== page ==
I once heard in NPR about a guy in Brooklyn who had a rat appear in his toilet. Apparently it climbed up the pipes and when the man walked in, there it was, looking up at him. No. In this story, the guy first lifted the lid of the toilet. I don’t know if I thought about that fact when I first heard it, but the toilet had to have been closed for it to be true.
I met Ed Milk when I was working as a reporter for a chain of community newspapers in
Sheepshead Bay, Brooklyn in the late seventies. A week after he came on staff I was fired for having signed a petition for a writers’ union, so we never had the chance to get to know each other all that well, but after he was fired three months later for having signed the same petition, he called to ask me to help him find a job. I was working as the director of publicity for a country music station by then.
Although subtle, and often hidden behind snappy dialogue, fights, and sex, the lingering and often overwhelming sadness that follows a loved one’s death is really what holds Monsters together.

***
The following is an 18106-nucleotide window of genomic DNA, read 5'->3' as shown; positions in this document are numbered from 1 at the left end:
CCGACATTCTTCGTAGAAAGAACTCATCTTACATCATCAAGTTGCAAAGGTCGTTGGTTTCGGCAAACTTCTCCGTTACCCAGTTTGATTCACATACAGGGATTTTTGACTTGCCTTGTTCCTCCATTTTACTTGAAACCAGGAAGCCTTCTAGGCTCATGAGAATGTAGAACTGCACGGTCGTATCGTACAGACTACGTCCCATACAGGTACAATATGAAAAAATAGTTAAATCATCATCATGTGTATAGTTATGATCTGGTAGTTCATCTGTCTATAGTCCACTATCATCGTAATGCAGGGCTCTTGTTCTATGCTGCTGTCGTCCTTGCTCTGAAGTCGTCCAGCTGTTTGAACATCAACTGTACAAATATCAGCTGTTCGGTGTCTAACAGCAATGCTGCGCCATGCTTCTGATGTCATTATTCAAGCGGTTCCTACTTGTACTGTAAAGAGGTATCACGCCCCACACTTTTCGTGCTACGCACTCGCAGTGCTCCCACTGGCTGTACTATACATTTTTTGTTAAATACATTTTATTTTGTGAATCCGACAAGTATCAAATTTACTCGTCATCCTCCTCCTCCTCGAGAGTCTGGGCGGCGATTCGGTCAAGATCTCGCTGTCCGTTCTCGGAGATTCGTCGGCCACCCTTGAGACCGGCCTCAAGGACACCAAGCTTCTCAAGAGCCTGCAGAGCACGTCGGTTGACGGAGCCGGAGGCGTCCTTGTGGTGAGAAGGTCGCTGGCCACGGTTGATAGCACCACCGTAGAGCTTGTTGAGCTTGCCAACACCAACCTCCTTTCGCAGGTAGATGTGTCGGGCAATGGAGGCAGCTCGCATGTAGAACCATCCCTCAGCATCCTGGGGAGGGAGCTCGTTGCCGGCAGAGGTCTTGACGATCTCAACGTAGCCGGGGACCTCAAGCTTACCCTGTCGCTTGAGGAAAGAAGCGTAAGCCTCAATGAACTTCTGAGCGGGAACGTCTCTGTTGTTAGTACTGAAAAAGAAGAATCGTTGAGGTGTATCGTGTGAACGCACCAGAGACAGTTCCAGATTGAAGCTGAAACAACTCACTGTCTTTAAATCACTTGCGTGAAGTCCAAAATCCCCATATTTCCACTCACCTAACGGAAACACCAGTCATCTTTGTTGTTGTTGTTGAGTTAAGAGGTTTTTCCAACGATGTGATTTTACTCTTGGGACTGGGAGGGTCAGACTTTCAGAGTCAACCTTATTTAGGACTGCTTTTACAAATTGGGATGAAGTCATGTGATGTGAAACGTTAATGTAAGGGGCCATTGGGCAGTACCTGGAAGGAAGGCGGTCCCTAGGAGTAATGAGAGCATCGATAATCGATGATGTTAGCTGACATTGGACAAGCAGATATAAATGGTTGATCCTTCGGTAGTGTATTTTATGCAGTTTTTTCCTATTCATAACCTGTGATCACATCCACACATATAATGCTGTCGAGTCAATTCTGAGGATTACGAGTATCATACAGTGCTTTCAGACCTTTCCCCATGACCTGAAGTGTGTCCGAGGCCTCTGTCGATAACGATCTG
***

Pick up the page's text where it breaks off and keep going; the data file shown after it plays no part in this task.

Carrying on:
Our prayer was not dissimilar. It’s the one in which man meets woman and they’re yoked at the loins, pinned at the heart, pulled together by centrifugal force. Grant us good sex, amen.
It was as though technique somehow made you a slave to the system, a system that dictated a structure that boxed you in and held you back from the free expression of who you were. Lose the structure, shed the form, and you were revealed.
We wake like bees and peel a lemon. / Then there is a glowing. / Do you want to eat it wedge by wedge?
In this landscape, churches seem displaced. / Half close your eyes in quiet contemplation, / look behind the convents and the crosses.
Because the day changed you. Because your sister just left / one day and made you the one who. Because you forget
We do not know what a body can do… / how when she crossed the street
Want to Submit Your Work?